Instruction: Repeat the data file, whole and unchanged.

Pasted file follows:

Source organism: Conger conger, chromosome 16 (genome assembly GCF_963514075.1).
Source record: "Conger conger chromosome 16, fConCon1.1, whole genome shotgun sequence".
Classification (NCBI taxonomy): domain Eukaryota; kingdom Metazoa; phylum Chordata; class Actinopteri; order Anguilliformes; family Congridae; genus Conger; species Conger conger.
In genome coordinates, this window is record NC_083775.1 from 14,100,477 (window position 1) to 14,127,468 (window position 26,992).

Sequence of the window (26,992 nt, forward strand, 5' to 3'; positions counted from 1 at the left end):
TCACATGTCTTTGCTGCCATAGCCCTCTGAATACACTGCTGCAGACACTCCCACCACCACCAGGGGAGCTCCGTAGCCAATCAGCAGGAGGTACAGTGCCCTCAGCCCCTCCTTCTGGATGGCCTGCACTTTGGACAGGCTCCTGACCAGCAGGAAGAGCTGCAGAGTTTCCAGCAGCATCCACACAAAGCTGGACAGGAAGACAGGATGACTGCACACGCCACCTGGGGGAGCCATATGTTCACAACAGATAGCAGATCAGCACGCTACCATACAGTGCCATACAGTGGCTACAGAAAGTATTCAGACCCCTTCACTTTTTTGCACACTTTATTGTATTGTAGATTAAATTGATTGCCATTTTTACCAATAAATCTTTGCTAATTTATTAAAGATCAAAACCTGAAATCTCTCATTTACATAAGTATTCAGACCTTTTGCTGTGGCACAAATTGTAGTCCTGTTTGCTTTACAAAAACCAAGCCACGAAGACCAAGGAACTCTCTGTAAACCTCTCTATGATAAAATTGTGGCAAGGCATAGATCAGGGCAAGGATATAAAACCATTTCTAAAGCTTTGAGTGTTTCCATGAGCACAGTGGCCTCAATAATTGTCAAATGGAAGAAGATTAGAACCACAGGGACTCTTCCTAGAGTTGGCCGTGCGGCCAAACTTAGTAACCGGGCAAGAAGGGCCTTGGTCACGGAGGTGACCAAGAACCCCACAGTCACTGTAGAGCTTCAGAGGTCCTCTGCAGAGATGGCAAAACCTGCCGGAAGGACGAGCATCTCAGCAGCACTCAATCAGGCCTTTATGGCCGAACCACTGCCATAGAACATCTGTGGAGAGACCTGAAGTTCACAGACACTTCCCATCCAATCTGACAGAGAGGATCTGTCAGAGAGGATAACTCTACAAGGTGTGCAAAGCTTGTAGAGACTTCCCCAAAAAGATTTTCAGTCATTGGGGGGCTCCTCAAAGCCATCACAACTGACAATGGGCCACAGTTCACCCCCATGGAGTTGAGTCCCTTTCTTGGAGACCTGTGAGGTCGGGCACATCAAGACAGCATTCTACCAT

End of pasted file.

Source organism: Conger conger, chromosome 16 (genome assembly GCF_963514075.1).
Source record: "Conger conger chromosome 16, fConCon1.1, whole genome shotgun sequence".
Classification (NCBI taxonomy): domain Eukaryota; kingdom Metazoa; phylum Chordata; class Actinopteri; order Anguilliformes; family Congridae; genus Conger; species Conger conger.
In genome coordinates, this window is record NC_083775.1 from 14,100,477 (window position 1) to 14,127,468 (window position 26,992).

Sequence of the window (26,992 nt, forward strand, 5' to 3'; positions counted from 1 at the left end):
TCACATGTCTTTGCTGCCATAGCCCTCTGAATACACTGCTGCAGACACTCCCACCACCACCAGGGGAGCTCCGTAGCCAATCAGCAGGAGGTACAGTGCCCTCAGCCCCTCCTTCTGGATGGCCTGCACTTTGGACAGGCTCCTGACCAGCAGGAAGAGCTGCAGAGTTTCCAGCAGCATCCACACAAAGCTGGACAGGAAGACAGGATGACTGCACACGCCACCTGGGGGAGCCATATGTTCACAACAGATAGCAGATCAGCACGCTACCATACAGTGCCATACAGTGGCTACAGAAAGTATTCAGACCCCTTCACTTTTTTGCACACTTTATTGTATTGTAGATTAAATTGATTGCCATTTTTACCAATAAATCTTTGCTAATTTATTAAAGATCAAAACCTGAAATCTCTCATTTACATAAGTATTCAGACCTTTTGCTGTGGCACAAATTGTAGTCCTGTTTGCTTTACAAAAACCAAGCCACGAAGACCAAGGAACTCTCTGTAAACCTCTCTATGATAAAATTGTGGCAAGGCATAGATCAGGGCAAGGATATAAAACCATTTCTAAAGCTTTGAGTGTTTCCATGAGCACAGTGGCCTCAATAATTGTCAAATGGAAGAAGATTAGAACCACAGGGACTCTTCCTAGAGTTGGCCGTGCGGCCAAACTTAGTAACCGGGCAAGAAGGGCCTTGGTCACGGAGGTGACCAAGAACCCCACAGTCACTGTAGAGCTTCAGAGGTCCTCTGCAGAGATGGCAAAACCTGCCGGAAGGACGAGCATCTCAGCAGCACTCAATCAGGCCTTTATGGCCGAACCACTGCCATAGAACATCTGTGGAGAGACCTGAAGTTCACAGACACTTCCCATCCAATCTGACAGAGAGGATCTGTCAGAGAGGATAACTCTACAAGGTGTGCAAAGCTTGTAGAGACTTCCCCAAAAAGATTTTCAGTCATTGGGGGGCTCCTCAAAGCCATCACAACTGACAATGGGCCACAGTTCACCCCCATGGAGTTGAGTCCCTTTCTTGGAGACCTGTGAGGTCGGGCACATCAAGACAGCATTCTACCAT